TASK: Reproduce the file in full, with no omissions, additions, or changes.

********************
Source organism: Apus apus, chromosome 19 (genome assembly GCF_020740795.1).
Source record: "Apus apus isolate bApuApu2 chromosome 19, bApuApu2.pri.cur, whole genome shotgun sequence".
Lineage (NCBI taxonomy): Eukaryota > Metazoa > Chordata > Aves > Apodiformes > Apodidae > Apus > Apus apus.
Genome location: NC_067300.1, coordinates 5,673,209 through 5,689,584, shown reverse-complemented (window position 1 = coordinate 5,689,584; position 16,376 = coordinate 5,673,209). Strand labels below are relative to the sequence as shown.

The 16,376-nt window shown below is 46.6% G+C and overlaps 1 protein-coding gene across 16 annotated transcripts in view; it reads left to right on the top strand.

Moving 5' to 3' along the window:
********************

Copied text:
Source organism: Apus apus, chromosome 19 (genome assembly GCF_020740795.1).
Source record: "Apus apus isolate bApuApu2 chromosome 19, bApuApu2.pri.cur, whole genome shotgun sequence".
Lineage (NCBI taxonomy): Eukaryota > Metazoa > Chordata > Aves > Apodiformes > Apodidae > Apus > Apus apus.
Genome location: NC_067300.1, coordinates 5,673,209 through 5,689,584, shown reverse-complemented (window position 1 = coordinate 5,689,584; position 16,376 = coordinate 5,673,209). Strand labels below are relative to the sequence as shown.

The 16,376-nt window shown below is 46.6% G+C and overlaps 1 protein-coding gene across 16 annotated transcripts in view; it reads left to right on the top strand.

Moving 5' to 3' along the window: